Editorial Roundup: Excerpts from recent editorials

8/26/2015 3:45 PM
By Associated Press

Excerpts from recent editorials in newspapers in the United States and abroad:


August 23

The Wall Street Journal on Donald Trump's presidential candidacy

Donald Trump continues to lead the GOP presidential field in the polls, which means it's time to start taking his ideas more seriously. One place to start is his argument that because he's a billionaire who doesn't depend on contributions from others, he's somehow superior because he's immune from political influence.

The casino magnate refers to his competitors who accept political donations as "puppets" who are "totally controlled by special interests, lobbyists and donors." In contrast, he says, "I don't need anybody's money. I don't want anybody's money." It is a consistent part of his pitch to voters_that he's "very rich" and therefore cannot be induced to indulge a narrow special interest.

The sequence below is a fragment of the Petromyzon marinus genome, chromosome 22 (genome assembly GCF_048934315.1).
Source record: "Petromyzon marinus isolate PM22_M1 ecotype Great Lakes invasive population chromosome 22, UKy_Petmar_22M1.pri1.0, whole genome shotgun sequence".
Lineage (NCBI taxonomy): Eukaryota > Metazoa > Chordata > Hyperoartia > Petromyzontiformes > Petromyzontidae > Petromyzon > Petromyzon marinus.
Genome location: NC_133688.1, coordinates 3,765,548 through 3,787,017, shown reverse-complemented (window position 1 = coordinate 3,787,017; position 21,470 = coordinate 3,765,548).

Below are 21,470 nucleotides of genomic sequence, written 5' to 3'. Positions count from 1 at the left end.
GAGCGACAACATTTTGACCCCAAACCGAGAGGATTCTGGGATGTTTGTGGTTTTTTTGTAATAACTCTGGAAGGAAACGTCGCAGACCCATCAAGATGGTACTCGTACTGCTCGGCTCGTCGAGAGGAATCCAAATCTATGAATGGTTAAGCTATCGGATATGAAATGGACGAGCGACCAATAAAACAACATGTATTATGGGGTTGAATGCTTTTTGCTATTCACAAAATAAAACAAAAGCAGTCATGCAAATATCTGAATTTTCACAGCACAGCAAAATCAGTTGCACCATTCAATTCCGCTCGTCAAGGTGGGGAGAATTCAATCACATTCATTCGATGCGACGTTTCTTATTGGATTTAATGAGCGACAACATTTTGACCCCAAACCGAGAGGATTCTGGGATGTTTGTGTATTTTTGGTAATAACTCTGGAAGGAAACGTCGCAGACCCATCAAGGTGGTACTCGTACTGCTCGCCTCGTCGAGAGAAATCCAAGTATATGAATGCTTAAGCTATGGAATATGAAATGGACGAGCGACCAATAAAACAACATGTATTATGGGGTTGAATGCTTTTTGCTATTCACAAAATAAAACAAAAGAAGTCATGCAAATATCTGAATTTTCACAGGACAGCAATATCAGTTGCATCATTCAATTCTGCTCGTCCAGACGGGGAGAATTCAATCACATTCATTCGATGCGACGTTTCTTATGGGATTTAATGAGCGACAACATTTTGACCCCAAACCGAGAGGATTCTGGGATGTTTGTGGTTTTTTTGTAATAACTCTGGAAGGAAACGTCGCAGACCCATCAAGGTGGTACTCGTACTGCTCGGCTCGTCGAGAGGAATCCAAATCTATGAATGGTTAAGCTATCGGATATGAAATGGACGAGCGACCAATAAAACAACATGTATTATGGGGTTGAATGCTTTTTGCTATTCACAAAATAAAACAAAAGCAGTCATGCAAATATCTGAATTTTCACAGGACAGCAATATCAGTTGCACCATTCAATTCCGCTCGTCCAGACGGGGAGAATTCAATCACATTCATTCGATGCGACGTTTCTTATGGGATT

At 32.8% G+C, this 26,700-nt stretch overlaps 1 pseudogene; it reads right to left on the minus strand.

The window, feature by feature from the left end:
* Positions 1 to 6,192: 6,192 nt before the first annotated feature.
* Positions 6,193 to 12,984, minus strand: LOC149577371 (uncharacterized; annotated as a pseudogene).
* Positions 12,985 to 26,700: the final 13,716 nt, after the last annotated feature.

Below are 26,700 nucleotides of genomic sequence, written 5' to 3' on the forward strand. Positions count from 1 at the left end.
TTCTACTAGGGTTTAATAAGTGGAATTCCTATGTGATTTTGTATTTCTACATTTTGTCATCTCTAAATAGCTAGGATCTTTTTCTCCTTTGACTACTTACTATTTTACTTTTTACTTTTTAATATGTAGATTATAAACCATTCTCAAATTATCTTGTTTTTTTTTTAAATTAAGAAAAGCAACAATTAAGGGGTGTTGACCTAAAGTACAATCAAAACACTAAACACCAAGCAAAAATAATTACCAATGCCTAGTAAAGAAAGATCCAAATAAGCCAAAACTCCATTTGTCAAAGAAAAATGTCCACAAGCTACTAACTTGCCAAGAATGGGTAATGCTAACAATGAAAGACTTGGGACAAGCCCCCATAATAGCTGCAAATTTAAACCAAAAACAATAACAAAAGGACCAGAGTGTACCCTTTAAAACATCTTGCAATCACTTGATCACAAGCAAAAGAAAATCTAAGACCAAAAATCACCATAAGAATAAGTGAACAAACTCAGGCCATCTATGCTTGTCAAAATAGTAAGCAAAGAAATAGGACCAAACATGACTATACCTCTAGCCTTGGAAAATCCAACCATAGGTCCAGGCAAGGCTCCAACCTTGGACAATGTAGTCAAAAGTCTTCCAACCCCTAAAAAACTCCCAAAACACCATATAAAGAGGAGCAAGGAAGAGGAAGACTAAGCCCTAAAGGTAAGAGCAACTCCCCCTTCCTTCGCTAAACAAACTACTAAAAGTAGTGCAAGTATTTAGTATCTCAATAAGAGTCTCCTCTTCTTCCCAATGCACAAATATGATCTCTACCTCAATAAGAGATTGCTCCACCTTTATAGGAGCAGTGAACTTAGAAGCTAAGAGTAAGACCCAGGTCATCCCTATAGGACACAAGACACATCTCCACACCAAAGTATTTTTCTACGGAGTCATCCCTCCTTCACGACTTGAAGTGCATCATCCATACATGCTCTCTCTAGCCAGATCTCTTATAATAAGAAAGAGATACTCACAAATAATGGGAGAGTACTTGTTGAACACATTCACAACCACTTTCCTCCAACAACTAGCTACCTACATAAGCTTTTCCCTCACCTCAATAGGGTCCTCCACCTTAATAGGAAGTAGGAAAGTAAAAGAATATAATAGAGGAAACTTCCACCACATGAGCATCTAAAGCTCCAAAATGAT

The argument plays into the current political frustration with Washington, but it is as self-serving as it is dangerous to democracy. What he's really saying is that nobody who isn't wealthy should be able to run for President because only the superrich can be untainted by political corruption.

But most politicians aren't rich, which means they have to raise money from others. This has the benefit of testing the level of their support as well as forcing them to build political coalitions. The broader their support, the less likely any single donor or constituency would have inordinate influence.

Campaign money also increases political competition. Without donations, politicians who aren't wealthy or well known would never be able to wage a competitive campaign for the White House. A major reason this year's Republican field is so wide and deep is because candidates have access to more donations via super PACs. Americans should want a system in which middle-class candidates like Marco Rubio or Scott Walker have a chance to be President.

"I know how the system works better than anybody," Mr. Trump also says, explaining that accepting a large donation creates an obligation to return the favor. Favors to campaign donors happen every day in Washington, but politicians also often disappoint their campaign supporters once in office. Politics attracts many despicable characters, but some of the people drawn to government service are there because they are animated by a cause.